AN036: Water Stable Isotope Technique to Determine Evapotranspiration Partitioning

AN036: Water Stable Isotope Technique to Determine Evapotranspiration Partitioning

In agriculture, evapotranspiration (ET), or the flux of water from a vegetated surface via both evaporation (E) and transpiration (T) by plants, is an important component of the water budget. In these guidelines, we demonstrate how laser-based absorption spectroscopy, and in particular, Cavity Ring-Down Spectroscopy (CRDS), can be applied to many steps of ET analyses.

Abstract: 

In agriculture, evapotranspiration (ET), or the flux of water from a vegetated surface via both evaporation (E) and transpiration (T) by plants, is an important component of the water budget. Water loss via transpiration can be considered “good” water use, while water loss via evaporation can be considered “wasted” water use. Transpiration occurs through stomatal pores which are the same pores through which the plants uptake CO2 for building carbon compounds and ultimately gaining biomass.  Stomata are tightly controlled by physiological signals to optimize carbon gain per water lost. Water-use efficiency of a plant species or crop type is related to both plant genetics, as well as acclimation to irrigation regime.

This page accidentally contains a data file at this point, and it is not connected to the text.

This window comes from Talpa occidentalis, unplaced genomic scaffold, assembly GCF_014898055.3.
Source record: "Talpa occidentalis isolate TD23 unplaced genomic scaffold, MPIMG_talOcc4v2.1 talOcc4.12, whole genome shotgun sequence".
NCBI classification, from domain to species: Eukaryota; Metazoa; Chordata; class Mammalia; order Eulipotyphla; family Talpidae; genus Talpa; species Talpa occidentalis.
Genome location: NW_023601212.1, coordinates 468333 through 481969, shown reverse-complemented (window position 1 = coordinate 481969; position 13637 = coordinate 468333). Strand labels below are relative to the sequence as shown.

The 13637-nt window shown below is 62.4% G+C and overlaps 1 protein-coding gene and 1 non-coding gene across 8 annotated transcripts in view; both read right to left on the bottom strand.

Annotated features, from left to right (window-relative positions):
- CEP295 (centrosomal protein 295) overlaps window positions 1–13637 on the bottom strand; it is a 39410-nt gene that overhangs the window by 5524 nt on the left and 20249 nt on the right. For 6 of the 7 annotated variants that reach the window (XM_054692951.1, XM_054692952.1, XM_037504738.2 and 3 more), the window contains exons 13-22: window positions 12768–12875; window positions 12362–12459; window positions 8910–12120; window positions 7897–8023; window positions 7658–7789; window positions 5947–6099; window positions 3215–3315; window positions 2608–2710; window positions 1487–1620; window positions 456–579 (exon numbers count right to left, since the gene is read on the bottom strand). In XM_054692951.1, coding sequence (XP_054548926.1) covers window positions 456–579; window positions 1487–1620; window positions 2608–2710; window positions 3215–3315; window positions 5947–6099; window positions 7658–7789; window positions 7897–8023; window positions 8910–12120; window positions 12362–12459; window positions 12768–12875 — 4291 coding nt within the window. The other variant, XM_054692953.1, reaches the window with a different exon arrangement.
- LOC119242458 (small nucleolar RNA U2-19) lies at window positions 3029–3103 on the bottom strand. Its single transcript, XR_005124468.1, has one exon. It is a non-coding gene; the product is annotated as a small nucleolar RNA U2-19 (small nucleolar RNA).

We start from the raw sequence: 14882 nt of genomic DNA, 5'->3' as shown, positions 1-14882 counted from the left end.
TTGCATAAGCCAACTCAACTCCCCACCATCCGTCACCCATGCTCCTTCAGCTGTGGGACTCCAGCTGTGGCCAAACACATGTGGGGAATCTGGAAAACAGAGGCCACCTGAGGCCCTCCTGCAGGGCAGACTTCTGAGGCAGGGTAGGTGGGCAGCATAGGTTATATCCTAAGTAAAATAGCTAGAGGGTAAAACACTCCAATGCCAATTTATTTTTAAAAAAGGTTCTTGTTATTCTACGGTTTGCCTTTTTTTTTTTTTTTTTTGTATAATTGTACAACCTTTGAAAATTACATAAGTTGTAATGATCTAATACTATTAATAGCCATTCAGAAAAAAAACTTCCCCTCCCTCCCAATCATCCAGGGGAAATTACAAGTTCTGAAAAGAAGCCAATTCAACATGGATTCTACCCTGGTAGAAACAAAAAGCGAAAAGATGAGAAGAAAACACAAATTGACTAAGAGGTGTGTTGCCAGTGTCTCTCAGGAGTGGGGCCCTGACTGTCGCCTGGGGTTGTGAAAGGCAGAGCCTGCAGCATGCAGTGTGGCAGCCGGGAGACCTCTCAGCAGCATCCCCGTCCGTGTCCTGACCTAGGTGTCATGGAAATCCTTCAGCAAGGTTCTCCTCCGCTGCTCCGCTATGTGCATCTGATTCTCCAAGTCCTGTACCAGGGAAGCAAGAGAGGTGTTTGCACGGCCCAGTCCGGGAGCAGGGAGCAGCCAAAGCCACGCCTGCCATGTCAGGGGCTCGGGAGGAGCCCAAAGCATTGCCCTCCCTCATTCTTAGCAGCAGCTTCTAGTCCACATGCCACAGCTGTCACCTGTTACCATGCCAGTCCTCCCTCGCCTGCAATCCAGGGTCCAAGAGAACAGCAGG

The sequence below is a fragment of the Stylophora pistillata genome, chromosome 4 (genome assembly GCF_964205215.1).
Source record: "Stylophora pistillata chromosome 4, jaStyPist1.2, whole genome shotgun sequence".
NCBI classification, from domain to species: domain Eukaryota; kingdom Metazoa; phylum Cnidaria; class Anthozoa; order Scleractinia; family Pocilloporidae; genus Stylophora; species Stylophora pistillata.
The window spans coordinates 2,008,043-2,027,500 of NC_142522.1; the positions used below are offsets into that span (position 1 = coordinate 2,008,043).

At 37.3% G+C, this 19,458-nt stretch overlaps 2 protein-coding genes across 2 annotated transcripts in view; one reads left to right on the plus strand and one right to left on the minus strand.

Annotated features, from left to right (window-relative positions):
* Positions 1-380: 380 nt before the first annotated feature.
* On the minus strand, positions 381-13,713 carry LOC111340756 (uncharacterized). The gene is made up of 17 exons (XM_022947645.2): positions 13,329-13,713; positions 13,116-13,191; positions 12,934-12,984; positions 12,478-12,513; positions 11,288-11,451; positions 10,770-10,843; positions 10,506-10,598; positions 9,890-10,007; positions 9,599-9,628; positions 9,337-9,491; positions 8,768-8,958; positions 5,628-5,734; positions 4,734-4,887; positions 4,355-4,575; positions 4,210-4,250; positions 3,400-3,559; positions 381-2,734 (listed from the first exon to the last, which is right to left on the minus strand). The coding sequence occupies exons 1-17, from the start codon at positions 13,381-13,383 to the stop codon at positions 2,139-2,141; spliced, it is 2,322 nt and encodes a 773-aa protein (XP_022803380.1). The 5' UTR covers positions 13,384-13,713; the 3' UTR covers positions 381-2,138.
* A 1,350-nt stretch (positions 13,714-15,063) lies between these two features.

The characterization of those plant processes was historically performed through cumbersome and inaccurate water flux measurements. However, with the recent advancement of laser-based water vapor isotope analyzers, various calculation models have been developed to correlate real-time, spatial, and temporal isotopic measurements with evaporation and transpiration fluxes (FET and FT).

In these guidelines, we demonstrate how laser-based absorption spectroscopy, and in particular, Cavity Ring-Down Spectroscopy (CRDS), can be applied to many steps of ET analyses, including (i) characterization of partial pressure and the isotopic composition of the vertical water vapor profiles to determine the bulk ET signal through a Keeling mixing model, (ii) the use of soil water isotopic composition, in combination with the Craig-Gordon model, to determine the evaporation flux signature, (iii) direct measurement of isotopic signature of transpiration in leaf chambers to differentiate the isotope signature of this source.